Nickel and Dimed reveals low-rent America in all its tenacity, anxiety, and surprising generosity — a land of Big Boxes, fast food, and a thousand desperate stratagems for survival. Read it for the smoldering clarity of Ehrenreich's perspective and for a rare view of how "prosperity" looks from the bottom. You will never see anything — from a motel bathroom to a restaurant meal — in quite the same way again.


Hidden America: From Coal Miners to Cowboys, an Extraordinary Exploration of the Unseen People Who Make This Country Work by Jeanne Marie Laskas
(Powells.com) Five hundred feet underground, Jeanne Marie Laskas asked a coal miner named Smitty, “Do you think it’s weird that people know so little about you?” He replied, “I don’t think people know too much about the way the whole damn country works.”

Hidden America intends to fix that. Like John McPhee and Susan Orlean, Laskas dives deep into her subjects and emerges with character-driven narratives that are gripping, funny, and revelatory. In Hidden America, the stories are about the people who make our lives run every day—and yet we barely think of them.

Laskas spent weeks in an Ohio coal mine and on an Alaskan oil rig; in a Maine migrant labor camp, a Texas beef ranch, the air traffic control tower at New York’s La Guardia Airport, a California landfill, an Arizona gun shop, the cab of a long-haul truck in Iowa, and the stadium of the Cincinnati Ben-Gals cheerleaders. Cheerleaders? Yes. They, too, are hidden America, and you will be amazed by what Laskas tells you about them: hidden no longer.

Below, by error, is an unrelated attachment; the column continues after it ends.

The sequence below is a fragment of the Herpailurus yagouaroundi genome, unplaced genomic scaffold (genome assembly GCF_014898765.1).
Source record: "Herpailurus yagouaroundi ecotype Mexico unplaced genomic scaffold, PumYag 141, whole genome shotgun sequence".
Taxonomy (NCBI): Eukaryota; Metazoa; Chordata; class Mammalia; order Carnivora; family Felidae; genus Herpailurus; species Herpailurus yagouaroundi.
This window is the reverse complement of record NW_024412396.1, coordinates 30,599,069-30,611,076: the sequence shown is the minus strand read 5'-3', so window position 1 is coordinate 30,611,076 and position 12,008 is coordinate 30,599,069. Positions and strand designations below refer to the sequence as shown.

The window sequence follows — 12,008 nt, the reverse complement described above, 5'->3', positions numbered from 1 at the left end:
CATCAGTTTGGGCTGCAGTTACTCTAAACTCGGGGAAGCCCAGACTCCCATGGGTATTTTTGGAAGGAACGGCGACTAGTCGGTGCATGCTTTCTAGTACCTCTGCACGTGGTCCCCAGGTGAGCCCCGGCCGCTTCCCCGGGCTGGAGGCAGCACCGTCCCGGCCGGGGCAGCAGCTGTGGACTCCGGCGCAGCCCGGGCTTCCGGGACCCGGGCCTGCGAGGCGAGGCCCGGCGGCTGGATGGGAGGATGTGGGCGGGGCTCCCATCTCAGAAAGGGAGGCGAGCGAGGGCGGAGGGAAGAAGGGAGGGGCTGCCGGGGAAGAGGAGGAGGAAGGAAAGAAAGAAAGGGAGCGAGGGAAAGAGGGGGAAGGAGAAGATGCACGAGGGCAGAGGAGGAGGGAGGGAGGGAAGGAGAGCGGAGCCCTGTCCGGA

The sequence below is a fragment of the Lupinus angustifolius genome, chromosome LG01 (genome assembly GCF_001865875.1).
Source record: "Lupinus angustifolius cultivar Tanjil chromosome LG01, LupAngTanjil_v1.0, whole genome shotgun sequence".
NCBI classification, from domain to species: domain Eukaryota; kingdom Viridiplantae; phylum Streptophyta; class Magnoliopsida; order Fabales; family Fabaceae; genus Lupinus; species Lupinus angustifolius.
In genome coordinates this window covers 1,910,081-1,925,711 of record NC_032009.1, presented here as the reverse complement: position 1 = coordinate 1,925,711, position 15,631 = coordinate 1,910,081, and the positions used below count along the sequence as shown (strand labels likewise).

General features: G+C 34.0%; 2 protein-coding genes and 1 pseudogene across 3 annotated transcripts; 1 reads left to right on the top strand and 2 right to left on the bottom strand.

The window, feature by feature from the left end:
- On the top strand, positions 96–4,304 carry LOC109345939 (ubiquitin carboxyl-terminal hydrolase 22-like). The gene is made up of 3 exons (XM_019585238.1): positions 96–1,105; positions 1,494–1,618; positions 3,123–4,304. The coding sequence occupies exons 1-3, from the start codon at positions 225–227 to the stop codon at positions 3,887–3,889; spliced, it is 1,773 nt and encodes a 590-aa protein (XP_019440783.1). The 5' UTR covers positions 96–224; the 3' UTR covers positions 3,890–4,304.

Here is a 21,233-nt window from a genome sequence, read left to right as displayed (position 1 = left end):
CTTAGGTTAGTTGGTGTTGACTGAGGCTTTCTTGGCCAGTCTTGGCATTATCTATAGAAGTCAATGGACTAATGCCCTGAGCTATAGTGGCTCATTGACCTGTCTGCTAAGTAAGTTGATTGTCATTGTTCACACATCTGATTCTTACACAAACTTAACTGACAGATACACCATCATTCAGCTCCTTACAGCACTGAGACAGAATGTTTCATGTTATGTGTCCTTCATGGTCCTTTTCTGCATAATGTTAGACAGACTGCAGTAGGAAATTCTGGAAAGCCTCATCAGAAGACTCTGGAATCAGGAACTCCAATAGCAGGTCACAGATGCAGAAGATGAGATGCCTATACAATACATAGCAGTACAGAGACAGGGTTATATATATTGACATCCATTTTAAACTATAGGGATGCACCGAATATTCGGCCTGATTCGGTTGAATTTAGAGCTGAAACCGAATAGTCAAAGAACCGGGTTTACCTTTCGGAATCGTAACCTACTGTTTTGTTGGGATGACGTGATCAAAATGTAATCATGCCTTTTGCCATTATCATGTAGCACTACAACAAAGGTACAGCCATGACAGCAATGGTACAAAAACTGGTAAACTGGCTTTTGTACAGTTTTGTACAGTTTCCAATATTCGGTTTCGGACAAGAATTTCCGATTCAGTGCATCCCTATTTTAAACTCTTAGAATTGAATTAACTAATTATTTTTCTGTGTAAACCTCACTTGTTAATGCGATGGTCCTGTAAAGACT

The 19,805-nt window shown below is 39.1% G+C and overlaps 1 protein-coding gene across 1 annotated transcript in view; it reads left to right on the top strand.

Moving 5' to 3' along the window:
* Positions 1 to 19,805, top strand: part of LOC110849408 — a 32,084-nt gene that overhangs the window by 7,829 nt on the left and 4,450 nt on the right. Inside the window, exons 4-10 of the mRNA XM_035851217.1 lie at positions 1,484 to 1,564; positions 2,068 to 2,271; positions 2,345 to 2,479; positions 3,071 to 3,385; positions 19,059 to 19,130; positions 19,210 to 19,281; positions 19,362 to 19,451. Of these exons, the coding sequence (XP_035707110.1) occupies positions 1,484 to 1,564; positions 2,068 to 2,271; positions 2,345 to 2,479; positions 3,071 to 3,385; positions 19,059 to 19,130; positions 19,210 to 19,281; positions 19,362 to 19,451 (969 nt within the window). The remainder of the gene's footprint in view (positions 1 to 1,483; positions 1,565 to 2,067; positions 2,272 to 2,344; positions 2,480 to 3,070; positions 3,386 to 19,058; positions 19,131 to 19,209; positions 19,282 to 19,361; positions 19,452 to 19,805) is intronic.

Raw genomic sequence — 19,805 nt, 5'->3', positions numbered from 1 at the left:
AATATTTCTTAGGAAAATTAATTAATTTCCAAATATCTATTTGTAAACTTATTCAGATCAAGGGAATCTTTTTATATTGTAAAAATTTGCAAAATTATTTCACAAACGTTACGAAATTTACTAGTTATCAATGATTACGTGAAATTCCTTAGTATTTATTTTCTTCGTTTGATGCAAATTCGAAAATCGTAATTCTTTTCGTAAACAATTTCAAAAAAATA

Ava's Man by Rick Bragg
(Powells.com) With the same emotional generosity and effortlessly compelling storytelling that made All Over But the Shoutin' a national bestseller, Rick Bragg continues his personal history of the Deep South. This time he's writing about his grandfather Charlie Bundrum, a man who died before Bragg was born but left an indelible imprint on the people who loved him. Drawing on their memories, Bragg reconstructs the life of an unlettered roofer who kept food on his family's table through the worst of the Great Depression; a moonshiner who drank exactly one pint for every gallon he sold; an unregenerate brawler, who could sit for hours with a baby in the crook of his arm.

In telling Charlie's story, Bragg conjures up the backwoods hamlets of Georgia and Alabama in the years when the roads were still dirt and real men never cussed in front of ladies. A masterly family chronicle and a human portrait so vivid you can smell the cornbread and whiskey, Ava's Man is unforgettable.


Triangle by Katharine Weber